Statcast of the Day: C-Mart snags screamer

Statcast of the Day: C-Mart snags screamer

ST. LOUIS -- Carlos Martinez has been the Cardinals' best starting pitcher as of late, keeping them in games throughout May, often with little offensive support. In Wednesday night's 2-1 win, the right-hander continued his streak of impressive performances, which included a stellar grab on a hard-hit line drive.

With one out in the second inning, Martinez pitched to the Dodgers' Cody Bellinger on a 1-0 count. Bellinger hit a line drive right back at Martinez, who reacted quickly to make an impressive catch. The line drive was hit at 107.5 mph, according to Statcast™. It was the fastest exit velocity on a putout by a pitcher in the Statcast™ Era (2015-present).

"That's actually something I've been working on," Martinez said about the catch through a translator. "Right when I pitch, sometimes I used to move from side-to-side, and now I'm working on being right in front of home plate, so I can be ready for any type of plays like that."

Martinez lifts the Cardinals

The previous highest exit velocity on a putout was a 107.0 mph liner hit by the Padres' Hunter Renfroe to Marlins pitcher David Phelps in San Diego on April 21.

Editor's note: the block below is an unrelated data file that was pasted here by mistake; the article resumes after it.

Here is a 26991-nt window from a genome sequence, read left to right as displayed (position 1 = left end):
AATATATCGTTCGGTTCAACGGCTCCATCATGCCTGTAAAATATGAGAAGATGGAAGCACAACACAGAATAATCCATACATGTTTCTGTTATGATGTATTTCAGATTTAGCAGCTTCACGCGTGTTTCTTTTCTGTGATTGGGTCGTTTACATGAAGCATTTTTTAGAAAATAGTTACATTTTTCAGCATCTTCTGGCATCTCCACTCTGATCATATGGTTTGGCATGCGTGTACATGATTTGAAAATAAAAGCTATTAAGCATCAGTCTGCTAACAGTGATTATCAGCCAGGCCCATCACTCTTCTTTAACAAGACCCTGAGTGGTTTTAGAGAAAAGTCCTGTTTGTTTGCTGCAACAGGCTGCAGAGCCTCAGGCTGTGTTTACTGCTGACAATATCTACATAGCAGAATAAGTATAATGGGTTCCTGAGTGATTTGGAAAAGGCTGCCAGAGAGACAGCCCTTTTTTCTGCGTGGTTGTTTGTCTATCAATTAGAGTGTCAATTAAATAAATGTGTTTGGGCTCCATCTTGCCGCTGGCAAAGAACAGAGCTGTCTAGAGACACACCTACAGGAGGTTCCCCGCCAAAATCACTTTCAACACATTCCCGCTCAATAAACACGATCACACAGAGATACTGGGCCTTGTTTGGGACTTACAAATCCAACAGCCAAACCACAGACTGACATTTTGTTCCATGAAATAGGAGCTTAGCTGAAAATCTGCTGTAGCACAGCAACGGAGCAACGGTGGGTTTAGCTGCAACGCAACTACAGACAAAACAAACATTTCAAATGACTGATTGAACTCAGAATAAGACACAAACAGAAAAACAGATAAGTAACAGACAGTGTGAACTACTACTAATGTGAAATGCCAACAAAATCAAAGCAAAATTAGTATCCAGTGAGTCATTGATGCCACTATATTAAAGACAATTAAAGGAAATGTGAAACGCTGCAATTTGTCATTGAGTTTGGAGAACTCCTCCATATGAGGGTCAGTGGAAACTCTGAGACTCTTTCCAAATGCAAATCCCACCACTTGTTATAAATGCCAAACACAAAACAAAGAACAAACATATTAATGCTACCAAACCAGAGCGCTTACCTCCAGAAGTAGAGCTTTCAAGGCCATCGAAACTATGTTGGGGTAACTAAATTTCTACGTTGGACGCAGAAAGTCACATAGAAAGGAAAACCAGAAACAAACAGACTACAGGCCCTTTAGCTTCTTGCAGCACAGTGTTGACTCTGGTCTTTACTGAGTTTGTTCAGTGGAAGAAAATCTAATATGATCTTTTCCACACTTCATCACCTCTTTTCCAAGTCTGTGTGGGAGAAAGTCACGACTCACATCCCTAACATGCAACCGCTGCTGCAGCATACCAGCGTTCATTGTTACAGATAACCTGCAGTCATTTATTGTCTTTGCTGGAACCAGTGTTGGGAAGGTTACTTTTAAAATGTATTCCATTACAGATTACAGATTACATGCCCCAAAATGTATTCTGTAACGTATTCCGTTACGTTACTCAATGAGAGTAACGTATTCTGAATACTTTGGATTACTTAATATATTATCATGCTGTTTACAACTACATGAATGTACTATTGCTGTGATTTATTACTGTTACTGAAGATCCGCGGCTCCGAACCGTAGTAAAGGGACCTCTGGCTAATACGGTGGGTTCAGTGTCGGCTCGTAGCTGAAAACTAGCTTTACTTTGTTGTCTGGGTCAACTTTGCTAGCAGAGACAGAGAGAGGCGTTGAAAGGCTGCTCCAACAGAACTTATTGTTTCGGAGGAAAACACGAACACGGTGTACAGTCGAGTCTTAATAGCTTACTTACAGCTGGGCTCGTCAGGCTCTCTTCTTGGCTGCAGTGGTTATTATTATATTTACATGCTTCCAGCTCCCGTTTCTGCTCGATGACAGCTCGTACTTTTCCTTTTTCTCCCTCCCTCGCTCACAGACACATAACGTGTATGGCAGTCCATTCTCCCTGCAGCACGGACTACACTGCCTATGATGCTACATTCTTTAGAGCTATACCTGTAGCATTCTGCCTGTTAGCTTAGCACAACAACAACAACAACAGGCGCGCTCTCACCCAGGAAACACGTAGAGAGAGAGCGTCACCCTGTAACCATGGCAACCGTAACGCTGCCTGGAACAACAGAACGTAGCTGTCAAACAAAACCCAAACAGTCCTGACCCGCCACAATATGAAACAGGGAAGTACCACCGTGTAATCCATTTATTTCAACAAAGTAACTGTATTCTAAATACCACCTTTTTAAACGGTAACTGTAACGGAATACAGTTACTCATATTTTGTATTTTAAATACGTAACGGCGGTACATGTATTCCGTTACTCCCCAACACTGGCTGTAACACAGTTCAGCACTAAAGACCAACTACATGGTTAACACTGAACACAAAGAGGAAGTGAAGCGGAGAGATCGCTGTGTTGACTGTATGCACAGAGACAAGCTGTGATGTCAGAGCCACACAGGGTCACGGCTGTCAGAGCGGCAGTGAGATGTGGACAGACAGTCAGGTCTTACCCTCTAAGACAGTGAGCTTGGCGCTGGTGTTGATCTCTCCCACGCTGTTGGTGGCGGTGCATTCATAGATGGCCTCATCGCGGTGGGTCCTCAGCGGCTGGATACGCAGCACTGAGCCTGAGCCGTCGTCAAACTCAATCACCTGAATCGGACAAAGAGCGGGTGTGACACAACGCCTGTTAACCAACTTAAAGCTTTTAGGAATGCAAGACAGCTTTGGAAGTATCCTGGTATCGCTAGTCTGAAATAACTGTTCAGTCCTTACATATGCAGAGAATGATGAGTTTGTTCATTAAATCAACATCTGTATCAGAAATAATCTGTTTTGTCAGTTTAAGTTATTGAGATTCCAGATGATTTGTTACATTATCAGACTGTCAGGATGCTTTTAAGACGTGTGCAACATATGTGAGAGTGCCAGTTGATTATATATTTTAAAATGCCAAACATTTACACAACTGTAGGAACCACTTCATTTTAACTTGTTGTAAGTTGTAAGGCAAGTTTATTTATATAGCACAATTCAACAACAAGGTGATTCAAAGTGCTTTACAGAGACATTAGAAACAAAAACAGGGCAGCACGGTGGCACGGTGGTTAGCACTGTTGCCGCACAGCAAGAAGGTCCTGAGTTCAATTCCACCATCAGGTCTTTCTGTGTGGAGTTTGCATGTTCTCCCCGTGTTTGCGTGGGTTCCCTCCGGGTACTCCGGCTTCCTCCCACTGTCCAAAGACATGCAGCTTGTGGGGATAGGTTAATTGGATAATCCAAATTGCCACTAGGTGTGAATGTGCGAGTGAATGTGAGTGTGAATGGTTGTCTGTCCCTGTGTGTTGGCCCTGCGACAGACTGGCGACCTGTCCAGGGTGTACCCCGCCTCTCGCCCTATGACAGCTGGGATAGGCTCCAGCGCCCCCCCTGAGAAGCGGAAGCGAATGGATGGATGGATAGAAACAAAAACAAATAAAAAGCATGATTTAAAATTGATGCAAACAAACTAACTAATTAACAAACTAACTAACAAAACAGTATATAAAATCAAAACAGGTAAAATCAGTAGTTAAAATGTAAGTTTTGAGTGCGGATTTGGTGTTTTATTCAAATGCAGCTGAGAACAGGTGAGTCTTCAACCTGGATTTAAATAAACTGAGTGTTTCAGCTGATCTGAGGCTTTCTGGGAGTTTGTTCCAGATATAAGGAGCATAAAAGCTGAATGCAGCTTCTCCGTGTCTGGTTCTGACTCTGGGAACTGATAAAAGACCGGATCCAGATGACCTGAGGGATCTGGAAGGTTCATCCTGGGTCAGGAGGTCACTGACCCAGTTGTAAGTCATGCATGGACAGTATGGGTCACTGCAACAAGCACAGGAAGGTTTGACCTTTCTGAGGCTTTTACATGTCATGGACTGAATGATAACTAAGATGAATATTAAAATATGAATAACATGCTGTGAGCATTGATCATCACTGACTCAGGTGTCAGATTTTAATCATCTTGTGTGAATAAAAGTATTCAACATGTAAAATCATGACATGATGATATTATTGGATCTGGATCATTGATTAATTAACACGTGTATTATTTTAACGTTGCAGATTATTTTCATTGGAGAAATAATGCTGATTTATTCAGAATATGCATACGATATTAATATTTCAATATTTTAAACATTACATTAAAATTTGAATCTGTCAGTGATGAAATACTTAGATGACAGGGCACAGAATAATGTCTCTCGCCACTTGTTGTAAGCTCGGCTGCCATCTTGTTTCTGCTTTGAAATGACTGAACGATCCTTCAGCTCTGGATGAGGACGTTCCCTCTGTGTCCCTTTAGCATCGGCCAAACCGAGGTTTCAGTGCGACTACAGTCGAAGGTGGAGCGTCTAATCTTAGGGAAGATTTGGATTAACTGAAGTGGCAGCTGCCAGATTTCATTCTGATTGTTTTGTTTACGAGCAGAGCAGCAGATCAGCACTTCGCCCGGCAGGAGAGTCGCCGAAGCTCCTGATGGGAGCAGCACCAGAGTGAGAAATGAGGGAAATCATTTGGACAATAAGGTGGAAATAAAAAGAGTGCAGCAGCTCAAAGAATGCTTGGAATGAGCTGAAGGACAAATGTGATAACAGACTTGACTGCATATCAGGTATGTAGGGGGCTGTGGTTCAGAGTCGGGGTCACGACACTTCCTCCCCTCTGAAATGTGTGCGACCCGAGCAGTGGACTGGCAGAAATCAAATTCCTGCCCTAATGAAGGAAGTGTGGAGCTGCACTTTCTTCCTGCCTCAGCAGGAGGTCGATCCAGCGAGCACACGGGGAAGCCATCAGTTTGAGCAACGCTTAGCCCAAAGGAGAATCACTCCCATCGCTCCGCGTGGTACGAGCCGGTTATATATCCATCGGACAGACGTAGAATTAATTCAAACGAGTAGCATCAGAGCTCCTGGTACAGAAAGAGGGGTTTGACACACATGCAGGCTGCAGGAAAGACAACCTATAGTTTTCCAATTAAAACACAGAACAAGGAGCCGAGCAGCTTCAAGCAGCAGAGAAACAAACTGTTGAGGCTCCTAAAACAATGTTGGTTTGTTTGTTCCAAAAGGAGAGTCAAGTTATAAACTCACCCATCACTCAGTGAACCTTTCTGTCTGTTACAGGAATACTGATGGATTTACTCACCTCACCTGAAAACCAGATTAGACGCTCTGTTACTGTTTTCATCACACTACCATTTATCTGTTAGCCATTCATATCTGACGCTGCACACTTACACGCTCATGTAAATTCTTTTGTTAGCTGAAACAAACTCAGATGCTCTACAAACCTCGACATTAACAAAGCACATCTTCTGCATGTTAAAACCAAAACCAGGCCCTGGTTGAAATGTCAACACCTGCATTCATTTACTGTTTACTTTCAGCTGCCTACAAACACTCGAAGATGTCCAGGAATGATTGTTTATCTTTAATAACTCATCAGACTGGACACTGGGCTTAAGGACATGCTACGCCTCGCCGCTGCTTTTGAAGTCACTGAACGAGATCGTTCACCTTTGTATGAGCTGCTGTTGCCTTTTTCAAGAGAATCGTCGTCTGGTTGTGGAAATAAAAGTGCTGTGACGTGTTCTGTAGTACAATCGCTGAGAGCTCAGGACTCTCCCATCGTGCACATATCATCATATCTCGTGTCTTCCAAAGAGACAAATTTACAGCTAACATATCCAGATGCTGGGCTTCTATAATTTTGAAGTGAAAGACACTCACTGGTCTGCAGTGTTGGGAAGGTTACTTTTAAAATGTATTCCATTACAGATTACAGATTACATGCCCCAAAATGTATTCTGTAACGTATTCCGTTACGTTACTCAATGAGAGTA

Martinez continued his impressive May with his outing on Wednesday, going at least seven innings for the third time in the month and holding the Dodgers scoreless through five. Martinez ended the night after pitching eight innings, allowing four hits, one run, one walk and four strikeouts on 106 pitches, 70 of which were strikes. He improved to 4-4 on the season with a 3.08 ERA.

For comparison, the home run hit by Dexter Fowler in the eighth to take the 2-1 lead had an exit velocity of 106.7 mph, almost one mph slower than the hit Martinez managed to catch.

"We know ace stuff is what Carlos has, you know our Opening Day guy. The guy that comes in and can put a stop to a tough run," manager Mike Matheny said. "We needed a special performance and he answered."

Alaina Getzenberg is a reporter for MLB.com based in St. Louis. This story was not subject to the approval of Major League Baseball or its clubs.